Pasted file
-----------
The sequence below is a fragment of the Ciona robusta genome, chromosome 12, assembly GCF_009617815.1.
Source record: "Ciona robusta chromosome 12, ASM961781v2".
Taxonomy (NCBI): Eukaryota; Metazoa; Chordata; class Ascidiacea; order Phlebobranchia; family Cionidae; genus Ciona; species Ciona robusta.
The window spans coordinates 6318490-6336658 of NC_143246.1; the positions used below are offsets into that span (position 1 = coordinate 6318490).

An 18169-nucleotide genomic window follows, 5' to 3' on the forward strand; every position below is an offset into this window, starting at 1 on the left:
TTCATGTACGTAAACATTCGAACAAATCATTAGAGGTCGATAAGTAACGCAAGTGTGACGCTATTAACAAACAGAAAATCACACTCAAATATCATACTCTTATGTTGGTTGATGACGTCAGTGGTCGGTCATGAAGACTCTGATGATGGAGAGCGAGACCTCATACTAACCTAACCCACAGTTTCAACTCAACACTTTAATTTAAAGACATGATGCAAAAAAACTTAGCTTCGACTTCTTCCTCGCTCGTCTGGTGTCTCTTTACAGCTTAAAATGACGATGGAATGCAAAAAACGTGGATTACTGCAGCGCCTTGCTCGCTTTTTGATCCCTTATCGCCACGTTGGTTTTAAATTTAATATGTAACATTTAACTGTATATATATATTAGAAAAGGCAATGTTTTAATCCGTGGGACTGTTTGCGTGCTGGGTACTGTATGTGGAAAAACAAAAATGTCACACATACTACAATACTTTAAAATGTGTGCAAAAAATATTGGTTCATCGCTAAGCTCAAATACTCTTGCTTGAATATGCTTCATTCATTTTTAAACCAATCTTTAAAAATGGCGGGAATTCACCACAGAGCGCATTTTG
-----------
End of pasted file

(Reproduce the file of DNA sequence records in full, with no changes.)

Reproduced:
The sequence below is a fragment of the Ciona robusta genome, chromosome 12, assembly GCF_009617815.1.
Source record: "Ciona robusta chromosome 12, ASM961781v2".
Taxonomy (NCBI): Eukaryota; Metazoa; Chordata; class Ascidiacea; order Phlebobranchia; family Cionidae; genus Ciona; species Ciona robusta.
The window spans coordinates 6318490-6336658 of NC_143246.1; the positions used below are offsets into that span (position 1 = coordinate 6318490).

An 18169-nucleotide genomic window follows, 5' to 3' on the forward strand; every position below is an offset into this window, starting at 1 on the left:
TTCATGTACGTAAACATTCGAACAAATCATTAGAGGTCGATAAGTAACGCAAGTGTGACGCTATTAACAAACAGAAAATCACACTCAAATATCATACTCTTATGTTGGTTGATGACGTCAGTGGTCGGTCATGAAGACTCTGATGATGGAGAGCGAGACCTCATACTAACCTAACCCACAGTTTCAACTCAACACTTTAATTTAAAGACATGATGCAAAAAAACTTAGCTTCGACTTCTTCCTCGCTCGTCTGGTGTCTCTTTACAGCTTAAAATGACGATGGAATGCAAAAAACGTGGATTACTGCAGCGCCTTGCTCGCTTTTTGATCCCTTATCGCCACGTTGGTTTTAAATTTAATATGTAACATTTAACTGTATATATATATTAGAAAAGGCAATGTTTTAATCCGTGGGACTGTTTGCGTGCTGGGTACTGTATGTGGAAAAACAAAAATGTCACACATACTACAATACTTTAAAATGTGTGCAAAAAATATTGGTTCATCGCTAAGCTCAAATACTCTTGCTTGAATATGCTTCATTCATTTTTAAACCAATCTTTAAAAATGGCGGGAATTCACCACAGAGCGCATTTTG